7 Ideas From Local Government Leaders to Borrow

In October, dozens of city and county leaders from across the U.S. shared their best ideas at  OpenGov Transform, a virtual conference. Local government leaders came together to discuss strategies for transforming communities through better equitable data use, improved cybersecurity measures, building stronger teams, and more. 

Through the week of sessions  — spanning budgeting, finance, citizen services, and procurement —  seven ideas came up repeatedly. Here’s what they are. 

1. Automating current budget processes is a priority.

For more than half of the attendees, automating current budget processes is a primary focus for the next year. Local government agencies are planning their budgets on digital platforms, leading to collaboration across departments, streamlined budgeting process, and fewer internal inefficiencies.

2. Data is being used to advance equity by informing policy and funding initiatives.

When a community’s data is properly utilized, funds can be allocated to the programs that make the most impact. Local governments are making data-driven decisions to make improvements through policy and service delivery. Not to mention, governing with data allows leaders to justify the budget for important resource allocation.

3. IT is taking a more strategic role in government.

IT departments across the country are collaborating more with different areas of their agencies. Their initiatives are enabling the digital transformation, facilitating performance measures, improving service levels to meet resident expectations, and bringing people across government together around use cases.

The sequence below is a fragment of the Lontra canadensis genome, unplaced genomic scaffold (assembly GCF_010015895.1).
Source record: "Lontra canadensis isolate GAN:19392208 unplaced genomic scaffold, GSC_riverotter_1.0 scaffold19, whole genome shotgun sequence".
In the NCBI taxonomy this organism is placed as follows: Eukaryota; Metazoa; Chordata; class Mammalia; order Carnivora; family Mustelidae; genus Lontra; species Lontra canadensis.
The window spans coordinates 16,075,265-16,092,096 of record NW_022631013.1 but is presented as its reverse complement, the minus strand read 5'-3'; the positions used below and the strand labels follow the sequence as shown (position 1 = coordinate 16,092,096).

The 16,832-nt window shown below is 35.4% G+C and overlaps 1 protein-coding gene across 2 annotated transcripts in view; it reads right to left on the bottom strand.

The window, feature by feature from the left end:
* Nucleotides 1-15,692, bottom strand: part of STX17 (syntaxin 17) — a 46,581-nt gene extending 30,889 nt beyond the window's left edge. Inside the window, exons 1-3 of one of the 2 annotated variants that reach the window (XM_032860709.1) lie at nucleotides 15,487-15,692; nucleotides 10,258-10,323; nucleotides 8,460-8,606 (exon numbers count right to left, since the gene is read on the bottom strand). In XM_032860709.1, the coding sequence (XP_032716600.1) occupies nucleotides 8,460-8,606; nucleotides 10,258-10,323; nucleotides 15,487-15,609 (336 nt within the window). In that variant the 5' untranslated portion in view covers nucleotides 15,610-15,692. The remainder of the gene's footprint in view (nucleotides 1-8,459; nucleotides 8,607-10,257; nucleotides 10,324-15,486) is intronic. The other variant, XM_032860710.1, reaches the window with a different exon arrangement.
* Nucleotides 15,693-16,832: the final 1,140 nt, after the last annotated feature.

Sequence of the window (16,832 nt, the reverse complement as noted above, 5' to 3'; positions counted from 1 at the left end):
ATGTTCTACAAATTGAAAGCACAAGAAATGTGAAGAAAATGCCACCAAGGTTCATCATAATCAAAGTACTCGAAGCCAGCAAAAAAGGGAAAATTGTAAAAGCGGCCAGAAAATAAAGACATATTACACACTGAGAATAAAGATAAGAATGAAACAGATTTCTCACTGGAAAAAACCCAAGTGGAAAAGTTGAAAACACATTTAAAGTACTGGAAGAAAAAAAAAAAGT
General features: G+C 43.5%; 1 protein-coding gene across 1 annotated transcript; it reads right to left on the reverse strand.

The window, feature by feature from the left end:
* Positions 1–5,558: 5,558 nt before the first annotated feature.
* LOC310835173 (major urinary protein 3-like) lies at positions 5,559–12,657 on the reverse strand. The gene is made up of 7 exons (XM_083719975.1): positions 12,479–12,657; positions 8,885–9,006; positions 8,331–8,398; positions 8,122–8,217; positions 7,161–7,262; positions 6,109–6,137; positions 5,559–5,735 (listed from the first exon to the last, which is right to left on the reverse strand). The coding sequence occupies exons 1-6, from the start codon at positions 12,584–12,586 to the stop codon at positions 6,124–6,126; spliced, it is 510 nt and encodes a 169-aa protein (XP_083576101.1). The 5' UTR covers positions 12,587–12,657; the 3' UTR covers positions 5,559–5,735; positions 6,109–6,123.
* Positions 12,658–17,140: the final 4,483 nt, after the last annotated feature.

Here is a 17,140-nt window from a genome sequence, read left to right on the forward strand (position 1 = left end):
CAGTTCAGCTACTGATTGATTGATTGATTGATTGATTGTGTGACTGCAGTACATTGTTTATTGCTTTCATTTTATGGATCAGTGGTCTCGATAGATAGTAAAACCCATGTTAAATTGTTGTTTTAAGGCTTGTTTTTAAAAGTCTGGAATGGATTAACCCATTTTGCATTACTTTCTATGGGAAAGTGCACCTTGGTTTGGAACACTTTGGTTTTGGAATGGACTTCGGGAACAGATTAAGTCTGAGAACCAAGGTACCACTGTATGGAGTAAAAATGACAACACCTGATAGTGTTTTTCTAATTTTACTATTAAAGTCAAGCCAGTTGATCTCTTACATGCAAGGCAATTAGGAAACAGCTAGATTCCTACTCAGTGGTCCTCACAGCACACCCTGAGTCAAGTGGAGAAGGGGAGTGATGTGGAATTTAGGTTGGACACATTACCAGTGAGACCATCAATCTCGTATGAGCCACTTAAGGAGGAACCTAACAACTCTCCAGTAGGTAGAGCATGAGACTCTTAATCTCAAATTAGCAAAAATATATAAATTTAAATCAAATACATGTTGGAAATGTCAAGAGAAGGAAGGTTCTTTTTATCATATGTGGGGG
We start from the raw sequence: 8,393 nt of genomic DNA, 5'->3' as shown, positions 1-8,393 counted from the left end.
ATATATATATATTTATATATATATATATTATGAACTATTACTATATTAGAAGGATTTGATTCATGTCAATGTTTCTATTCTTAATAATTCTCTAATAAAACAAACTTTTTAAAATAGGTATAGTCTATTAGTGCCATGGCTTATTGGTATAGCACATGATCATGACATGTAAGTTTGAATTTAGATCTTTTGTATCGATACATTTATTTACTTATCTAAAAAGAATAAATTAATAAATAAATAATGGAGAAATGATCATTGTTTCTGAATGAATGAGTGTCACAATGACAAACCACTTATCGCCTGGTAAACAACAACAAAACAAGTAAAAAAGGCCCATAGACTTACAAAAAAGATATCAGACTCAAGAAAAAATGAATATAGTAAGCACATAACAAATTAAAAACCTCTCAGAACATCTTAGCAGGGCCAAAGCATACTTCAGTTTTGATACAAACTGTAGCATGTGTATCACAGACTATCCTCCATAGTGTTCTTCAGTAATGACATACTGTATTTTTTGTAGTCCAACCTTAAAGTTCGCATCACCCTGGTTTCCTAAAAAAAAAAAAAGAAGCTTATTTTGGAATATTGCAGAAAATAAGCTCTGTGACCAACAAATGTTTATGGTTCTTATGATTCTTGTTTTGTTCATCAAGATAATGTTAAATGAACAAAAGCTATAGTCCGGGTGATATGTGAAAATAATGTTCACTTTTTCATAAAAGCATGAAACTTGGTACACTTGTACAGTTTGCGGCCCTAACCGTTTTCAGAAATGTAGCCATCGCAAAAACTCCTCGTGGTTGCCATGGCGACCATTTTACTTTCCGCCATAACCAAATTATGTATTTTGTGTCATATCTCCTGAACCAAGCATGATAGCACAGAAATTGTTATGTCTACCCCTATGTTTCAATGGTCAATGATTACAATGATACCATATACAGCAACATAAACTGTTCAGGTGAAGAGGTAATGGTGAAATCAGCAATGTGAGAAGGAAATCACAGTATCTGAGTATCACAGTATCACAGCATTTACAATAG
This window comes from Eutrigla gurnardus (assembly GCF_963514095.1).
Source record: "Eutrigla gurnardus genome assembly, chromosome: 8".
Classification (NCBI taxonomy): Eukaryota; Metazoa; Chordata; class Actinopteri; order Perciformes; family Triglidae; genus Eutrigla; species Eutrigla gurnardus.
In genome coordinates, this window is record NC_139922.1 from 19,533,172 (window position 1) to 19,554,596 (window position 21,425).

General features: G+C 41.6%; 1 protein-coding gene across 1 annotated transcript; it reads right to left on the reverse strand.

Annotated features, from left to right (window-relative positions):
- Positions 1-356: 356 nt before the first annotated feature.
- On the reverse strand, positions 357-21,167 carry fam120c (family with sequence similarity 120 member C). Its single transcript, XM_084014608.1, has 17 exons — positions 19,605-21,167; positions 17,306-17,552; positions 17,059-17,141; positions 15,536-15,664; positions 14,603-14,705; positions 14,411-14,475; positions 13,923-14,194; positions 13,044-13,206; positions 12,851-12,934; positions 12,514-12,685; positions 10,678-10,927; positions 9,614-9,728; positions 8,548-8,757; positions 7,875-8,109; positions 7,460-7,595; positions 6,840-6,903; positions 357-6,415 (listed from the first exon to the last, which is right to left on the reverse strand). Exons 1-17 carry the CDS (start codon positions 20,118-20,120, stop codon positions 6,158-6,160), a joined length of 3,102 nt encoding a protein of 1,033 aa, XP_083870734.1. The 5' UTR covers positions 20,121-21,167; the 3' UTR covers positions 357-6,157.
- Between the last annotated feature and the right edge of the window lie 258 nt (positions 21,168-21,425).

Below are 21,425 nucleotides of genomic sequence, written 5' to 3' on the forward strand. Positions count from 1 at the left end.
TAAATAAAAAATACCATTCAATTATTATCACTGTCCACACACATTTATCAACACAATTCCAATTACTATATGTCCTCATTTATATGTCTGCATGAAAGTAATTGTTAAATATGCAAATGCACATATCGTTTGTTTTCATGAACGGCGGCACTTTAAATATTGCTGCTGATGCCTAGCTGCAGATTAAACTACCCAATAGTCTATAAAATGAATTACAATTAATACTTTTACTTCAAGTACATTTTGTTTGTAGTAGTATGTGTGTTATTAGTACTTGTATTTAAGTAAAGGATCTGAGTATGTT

4. Advice from women leading the government transformation.

One of the most inspiring sessions (log in to see all sessions) discussed what’s needed to enable the next generation of local government talent. Speakers shared advice on leadership, professional growth, and taking charge of change. The panel included:

  • Elizabeth Tanner, Director, Department of Business Regulation, State of RI
  • Sharon Stanley, Director, Support Services Agency, City of Cobb County, GA
  • Lyn Farrow, Assistant City Manager, City of Annapolis, MD
  • Nuria Rivera-Vandermyde, City Manager, City of Boulder, CO

5. Government budgets are being driven by strategy.

Thanks to improvements in budgeting tools and software built for government, budget planning is more strategic than ever. Budget maturity models, equity budgeting and citizen engagement are leading to a more collaborative, outcome-focused budgeting process across the country.

6. Reporting the use of ARPA funds is an organizational challenge.

As governments across the country are planning how to spend ARPA funds, reporting and transparency is a challenge for many. Agencies are looking for tools and technology to help with this 6-year reporting marathon, such as OpenGov’s free eBook on 10 Tips for Success with ARPA Reporting.

7. Governments are future-planning for risk events.

Whether it’s through people, process, or technology, local governments are planning now to improve organizational resilience around embezzlement, ransomware attacks, break-ins, natural disasters, and other events. They are mitigating risk by upgrading technology, making contingency plans, and training staff to make the best decisions around risk.

Overall, attendees were inspired by the strategic changes being made in local governments. We’re thankful to each and every government panelist that shared their insights. If you missed these informative discussions led by and for government leaders, all OpenGov Transform sessions are available here. It’s not too late to experience them yourself.

Category: GovTech

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